With the above configuration, Travis runs automated unit tests for every change that is made to the mainline branch. If any test case is failing, Travis reports it back to the developer in order to fix it. You can check out the sample output of some failing test cases here and test cases themselves here!

I chose not to include a build job in my CI pipeline to get faster results because running automated tests on Android applications implicitly builds a test APK. But it doesn’t mean that you should do this too!

Continuous Delivery for Android apps

Like I said before, continuous deployments are not very practical in environments where users manually need to update the software. For this reason alone, I chose to work with Continuous Delivery in this project.

To setup Continuous Delivery, the first thing I did was to set up a fresh job in Travis CI that uses Fastlane to build and push APK to the Play Store.


Fastlane is a tool from Google to build Android or iOS apps and deploy them to App Store or Play Store with a single command. Of course, it needs its own configuration to perform these actions but it is fairly straight forward. Its documentation has a dedicated section on setting it up for Android deployments.

In addition to building applications, Fastlane can also be configured to automatically capture screenshots from apps and upload them to respective stores. I chose not to use this option because it required a lot of change in my existing setup and screenshots for Noice aren’t supposed to change very often.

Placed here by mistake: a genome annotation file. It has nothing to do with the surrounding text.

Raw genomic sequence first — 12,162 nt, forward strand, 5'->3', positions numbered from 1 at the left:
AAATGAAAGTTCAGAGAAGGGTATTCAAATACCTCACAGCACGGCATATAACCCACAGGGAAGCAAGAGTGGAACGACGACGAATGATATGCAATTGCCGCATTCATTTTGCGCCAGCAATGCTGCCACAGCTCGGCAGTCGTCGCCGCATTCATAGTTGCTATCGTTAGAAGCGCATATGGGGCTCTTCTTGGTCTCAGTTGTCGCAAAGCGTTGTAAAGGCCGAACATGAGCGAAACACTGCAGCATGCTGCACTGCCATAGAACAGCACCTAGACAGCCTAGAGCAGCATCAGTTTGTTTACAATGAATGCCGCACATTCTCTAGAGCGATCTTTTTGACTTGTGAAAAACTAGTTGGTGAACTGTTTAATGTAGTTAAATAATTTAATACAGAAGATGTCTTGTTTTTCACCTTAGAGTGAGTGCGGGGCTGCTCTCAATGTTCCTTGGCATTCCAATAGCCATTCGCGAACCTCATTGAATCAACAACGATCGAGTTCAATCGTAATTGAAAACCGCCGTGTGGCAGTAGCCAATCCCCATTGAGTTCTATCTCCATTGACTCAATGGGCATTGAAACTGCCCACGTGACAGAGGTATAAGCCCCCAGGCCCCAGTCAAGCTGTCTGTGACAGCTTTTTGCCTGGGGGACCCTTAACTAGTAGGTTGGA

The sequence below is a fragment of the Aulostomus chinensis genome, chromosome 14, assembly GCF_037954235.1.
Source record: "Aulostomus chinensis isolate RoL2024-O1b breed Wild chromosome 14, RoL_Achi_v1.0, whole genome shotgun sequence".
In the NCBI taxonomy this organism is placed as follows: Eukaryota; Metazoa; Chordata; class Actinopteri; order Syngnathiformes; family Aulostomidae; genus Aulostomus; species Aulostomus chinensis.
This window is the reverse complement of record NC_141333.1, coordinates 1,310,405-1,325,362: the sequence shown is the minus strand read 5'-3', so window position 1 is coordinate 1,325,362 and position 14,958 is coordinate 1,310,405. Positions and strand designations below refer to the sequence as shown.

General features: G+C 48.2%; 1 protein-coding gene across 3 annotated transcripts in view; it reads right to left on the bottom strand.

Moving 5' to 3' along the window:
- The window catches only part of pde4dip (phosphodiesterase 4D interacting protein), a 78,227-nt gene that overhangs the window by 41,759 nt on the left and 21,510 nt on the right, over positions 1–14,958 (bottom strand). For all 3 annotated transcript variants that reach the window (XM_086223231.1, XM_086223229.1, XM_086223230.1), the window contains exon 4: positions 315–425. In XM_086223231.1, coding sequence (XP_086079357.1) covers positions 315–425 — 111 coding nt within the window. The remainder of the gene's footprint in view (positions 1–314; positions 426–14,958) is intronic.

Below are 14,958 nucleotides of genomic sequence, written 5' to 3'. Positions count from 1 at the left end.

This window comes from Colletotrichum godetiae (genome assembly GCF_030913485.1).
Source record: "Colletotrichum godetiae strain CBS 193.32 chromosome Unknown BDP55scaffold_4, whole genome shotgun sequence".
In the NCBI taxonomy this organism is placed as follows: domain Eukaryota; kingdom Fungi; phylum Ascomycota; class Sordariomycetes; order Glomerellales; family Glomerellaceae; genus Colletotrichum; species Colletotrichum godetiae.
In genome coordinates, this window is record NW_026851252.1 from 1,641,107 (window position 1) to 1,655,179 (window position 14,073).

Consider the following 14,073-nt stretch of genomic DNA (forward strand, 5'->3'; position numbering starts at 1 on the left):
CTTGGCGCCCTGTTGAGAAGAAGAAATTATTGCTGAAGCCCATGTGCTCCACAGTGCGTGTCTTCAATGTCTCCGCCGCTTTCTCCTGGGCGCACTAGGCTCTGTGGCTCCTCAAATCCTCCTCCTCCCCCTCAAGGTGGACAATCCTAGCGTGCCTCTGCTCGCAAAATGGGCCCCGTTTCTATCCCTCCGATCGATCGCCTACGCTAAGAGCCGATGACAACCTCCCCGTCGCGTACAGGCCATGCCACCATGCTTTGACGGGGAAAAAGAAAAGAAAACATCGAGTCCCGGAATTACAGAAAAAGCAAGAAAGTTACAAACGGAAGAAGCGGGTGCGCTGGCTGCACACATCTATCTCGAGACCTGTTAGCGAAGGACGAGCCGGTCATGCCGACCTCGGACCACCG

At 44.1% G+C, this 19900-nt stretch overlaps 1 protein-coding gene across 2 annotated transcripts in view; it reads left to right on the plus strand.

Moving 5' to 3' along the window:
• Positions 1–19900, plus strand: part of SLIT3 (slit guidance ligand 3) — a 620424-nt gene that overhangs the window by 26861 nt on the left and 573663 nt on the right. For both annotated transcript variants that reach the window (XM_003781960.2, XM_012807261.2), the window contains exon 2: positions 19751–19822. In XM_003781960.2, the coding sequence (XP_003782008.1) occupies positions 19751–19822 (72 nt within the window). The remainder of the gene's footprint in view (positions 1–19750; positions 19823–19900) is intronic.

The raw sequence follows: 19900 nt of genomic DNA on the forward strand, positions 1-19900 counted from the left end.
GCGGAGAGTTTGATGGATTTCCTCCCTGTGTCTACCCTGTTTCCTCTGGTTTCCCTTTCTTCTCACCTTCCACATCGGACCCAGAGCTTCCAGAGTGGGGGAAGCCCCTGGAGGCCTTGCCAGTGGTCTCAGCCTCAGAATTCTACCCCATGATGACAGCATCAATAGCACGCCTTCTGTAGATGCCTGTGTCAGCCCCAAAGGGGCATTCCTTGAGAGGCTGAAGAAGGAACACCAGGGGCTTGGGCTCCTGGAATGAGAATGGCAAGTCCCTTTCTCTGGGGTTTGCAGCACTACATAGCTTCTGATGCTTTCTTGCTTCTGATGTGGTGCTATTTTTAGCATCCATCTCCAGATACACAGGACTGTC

I’m leaving out the install and setup instructions. Here’s the Fastfile

First lane, beta, uses a Gradle task to build the signed Android app. And then it uses Fastlane’s upload_to_playstore action to perform the deployment. The app is signed using Gradle and not Fastlane.

The second lane, production, doesn’t build any binaries. Instead, it promotes the latest beta version present on the Play Store to production using the track_promote_to parameter of upload_to_playstore action.

Configuring the deployment job for Travis

My Travis configuration for deployment job was fairly simple given Fastlane did all the heavy lifting of uploading built binaries to the Play Store.

  • Line 2-5: Encrypted environment variables that contain passwords for certificate that is used by Gradle to sign built Android app
  • Line 7, 8: Decrypts an encrypted tar archive that holds the signing certificate and a Google Service Account key to be used by Fastlane.
  • Line 9, 10, 12: Installs Fastlane in Travis environment
  • Line 14, 15: Figures out whether the current release is a beta release (explained later).
  • Line 16: Uses Fastlane to build the Android app and perform deployment
  • Line 17: Cleans up secure files

Above deployment job only runs if the Travis build was triggered when a git tag was pushed to GitHub. You may want to check out the full Travis configuration for the sake of clarity.

Release Trigger

As I mentioned before, Continuous Delivery needs an explicit trigger to perform deployments. In Noice, I used git tags as release triggers.

Whenever I want to release a new version of Noice to the Play Store, I create a new tag using git tag command, push it to GitHub and then Travis starts the CI pipeline to perform all the necessary actions.

I use the 0.0.0-rc format in tag names to release the current version to beta users. Here, rc means Release Candidate. 0.0.0 format is for releasing to production. This is what Line 14 and 15 determine in deployment job.


No matter what kind of project you’re working on, the concepts of Continuous Integration, Delivery, and Deployments are the same. Same CI tools are employed to perform all the actions, just with different build tools.

If you still have a few minutes to spare, please check out Noice on GitHub. If you like what you see, give it a thumbs-up. Alternatively, you can also rate it on the Play Store.